Return to:   The Experimental Method
The experimental method is a controlled procedure that sees the manipulation of an independent variable (IV) in order to observe or measure its effect on a dependent variable e.g. levels of alcohol and measured effect on reaction time.

The ExperimentThe experimental method of research is a controlled procedure that sees the manipulation of an independent variable (IV) to observe and measure any effect this has on a dependent variable (DV). The essential features of the experimental method are then the control, observation and measurement of variables. Illustrating the hallmarks of a science, the use of the experimental method in psychological research makes us more confident about the validity of any cause-effect relationship established between an independent and dependent variable. The experimental method also makes us more confident about the generalisation of its results to a wider population. The experimental method's emphasis on strict procedures helps others replicate the experiment to confirm, or otherwise, the original research findings. This is how scientific knowledge grows. The experimental method sets out to test a null hypothesis, which if rejected allows the researcher to accept the experimental, or research, hypothesis. Hypotheses will, more often than not, be tested at a level of significance. A level of significance is the wager, probability, or p value a researcher places on themselves that their results happened by chance. Students of psychology generally set themselves a level of significance of 1:20, which means they are happy to accept that in the rejection of their null hypothesis, there is still a 5% chance that any cause-effect relationship established by the acceptance of the experimental hypothesis is because of chance or random factors. These chance or random factors, which can be an alternative explanation for results in psychological research, are called extraneous variables and are of two kinds. Random variables just happen, making them impossible to control, and confounding variables, which can be anticipated and controlled. Examples of confounding variables would be any situational variable found in the experimental setting, experimenter variables, such as experimenter and expectancy effect, and participant variables, which are those participant peculiarities that can influence results. These would include participant expectancy and demand characteristics. To control for extraneous variables the experimental method uses a design procedure, which are of two kinds. A related, or within-subjects design like repeated measures or matched pairs, and alternatively, a between-subjects design and unrelated independent group / sample / measures design. Each category, and each type of design has particular features. For example, the repeated measures design, where participants experience all conditions/manipulations of the independent variable, can as we know attract order effect. Counterbalancing can of course control order effect. What design is adopted is often decided in anticipation of confounding variables that c an arise in the different experimental situations, which are the laboratory, field and quasi-experiment. They differ in their location, and thus the degree of control a researcher has over confounding variables. The laboratory experiment often attracts criticism on the grounds of ecological validity. They are sometimes 'No' real '! The further away from the laboratory a researcher goes however, the more likely that the more ecologically valid quasi- or field experiment attracts random and confounding variables. As a research method, the experimental method is assuredly the most rigorous of methodologies in psychology.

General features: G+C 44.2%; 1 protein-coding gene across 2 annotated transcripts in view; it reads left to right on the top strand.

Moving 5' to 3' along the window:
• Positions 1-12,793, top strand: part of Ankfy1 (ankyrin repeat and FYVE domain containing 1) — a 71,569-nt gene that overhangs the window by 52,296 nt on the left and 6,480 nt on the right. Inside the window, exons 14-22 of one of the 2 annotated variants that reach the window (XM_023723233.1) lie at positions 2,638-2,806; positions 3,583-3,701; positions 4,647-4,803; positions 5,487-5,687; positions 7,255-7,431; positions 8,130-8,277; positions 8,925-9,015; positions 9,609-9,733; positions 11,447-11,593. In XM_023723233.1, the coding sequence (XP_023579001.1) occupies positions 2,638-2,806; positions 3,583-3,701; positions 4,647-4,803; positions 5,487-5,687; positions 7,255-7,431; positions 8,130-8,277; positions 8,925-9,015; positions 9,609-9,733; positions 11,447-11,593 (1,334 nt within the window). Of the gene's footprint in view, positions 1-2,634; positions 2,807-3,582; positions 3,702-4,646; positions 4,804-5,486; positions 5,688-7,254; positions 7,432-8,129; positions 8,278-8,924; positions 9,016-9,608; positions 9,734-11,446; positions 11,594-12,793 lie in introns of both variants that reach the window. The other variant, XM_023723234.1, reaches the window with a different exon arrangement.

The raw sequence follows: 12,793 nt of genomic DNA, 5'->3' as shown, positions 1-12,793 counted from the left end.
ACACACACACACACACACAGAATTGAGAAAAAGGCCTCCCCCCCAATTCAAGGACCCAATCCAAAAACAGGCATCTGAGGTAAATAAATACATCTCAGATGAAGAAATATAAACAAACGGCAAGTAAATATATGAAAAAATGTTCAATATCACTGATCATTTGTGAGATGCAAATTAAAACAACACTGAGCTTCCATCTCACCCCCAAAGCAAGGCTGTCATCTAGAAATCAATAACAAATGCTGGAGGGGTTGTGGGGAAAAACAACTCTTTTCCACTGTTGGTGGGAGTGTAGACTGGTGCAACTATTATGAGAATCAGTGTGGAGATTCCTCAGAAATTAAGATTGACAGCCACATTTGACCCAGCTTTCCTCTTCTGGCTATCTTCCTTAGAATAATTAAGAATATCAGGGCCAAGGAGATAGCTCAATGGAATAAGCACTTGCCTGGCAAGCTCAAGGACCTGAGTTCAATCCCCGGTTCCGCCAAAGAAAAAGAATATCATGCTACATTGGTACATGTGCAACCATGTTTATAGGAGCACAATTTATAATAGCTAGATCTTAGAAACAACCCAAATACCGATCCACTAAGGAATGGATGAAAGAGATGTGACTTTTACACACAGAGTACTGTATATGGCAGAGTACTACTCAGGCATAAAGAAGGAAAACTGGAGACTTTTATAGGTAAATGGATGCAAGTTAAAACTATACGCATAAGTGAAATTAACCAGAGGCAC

Type of Experiment
Laboratory Experiment
  • Cause and effect can be better established

  • Objectivity and precision measurement of DV

  • Control of confounding variables

  • Replication due to standardised procedures (designs/instructions)
Field experiment
  • Difficult to control extraneous variables
  • Difficult to replicate
  • Precision measurement problematic
  • Ethics (consent, deception, privacy etc.)
Quasi experiment
  • Cause-effect difficult to establish between IV and DV
  • No control over IV
  • Little control over extraneous variables
  • Impossible to replicate
  • Only spatio-temporal validity
  • Ethics (consent, deception, privacy etc.)

<<< Back to Research Methods Home

<<< Back to the correlational technique

Forward to the Observational Method >>>

Talk about A Psychology Research Investigation in the forum!
Buy books in Gerard's Bookstore, or keep up to date in music trends with Bobo's Beat!
Switch to:
Research methods and the Correlation
Psychological Processes
Fun Learning and Teaching Stuff
<<< Back
Back to top
Back to top
Back to top
Area 51

[ Sign my Guestbook] - [Read my Guestbook ]